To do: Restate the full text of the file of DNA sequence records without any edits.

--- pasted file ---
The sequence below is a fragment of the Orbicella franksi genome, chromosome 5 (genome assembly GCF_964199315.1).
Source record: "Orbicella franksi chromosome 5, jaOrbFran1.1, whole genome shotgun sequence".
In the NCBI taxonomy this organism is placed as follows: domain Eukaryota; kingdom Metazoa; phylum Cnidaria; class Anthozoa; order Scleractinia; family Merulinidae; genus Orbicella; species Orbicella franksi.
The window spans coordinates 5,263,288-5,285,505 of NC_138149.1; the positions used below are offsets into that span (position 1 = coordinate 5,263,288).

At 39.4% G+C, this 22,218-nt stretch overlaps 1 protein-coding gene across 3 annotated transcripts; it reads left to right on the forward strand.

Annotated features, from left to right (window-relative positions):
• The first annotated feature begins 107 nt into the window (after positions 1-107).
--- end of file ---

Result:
The sequence below is a fragment of the Orbicella franksi genome, chromosome 5 (genome assembly GCF_964199315.1).
Source record: "Orbicella franksi chromosome 5, jaOrbFran1.1, whole genome shotgun sequence".
In the NCBI taxonomy this organism is placed as follows: domain Eukaryota; kingdom Metazoa; phylum Cnidaria; class Anthozoa; order Scleractinia; family Merulinidae; genus Orbicella; species Orbicella franksi.
The window spans coordinates 5,263,288-5,285,505 of NC_138149.1; the positions used below are offsets into that span (position 1 = coordinate 5,263,288).

At 39.4% G+C, this 22,218-nt stretch overlaps 1 protein-coding gene across 3 annotated transcripts; it reads left to right on the forward strand.

Annotated features, from left to right (window-relative positions):
• The first annotated feature begins 107 nt into the window (after positions 1-107).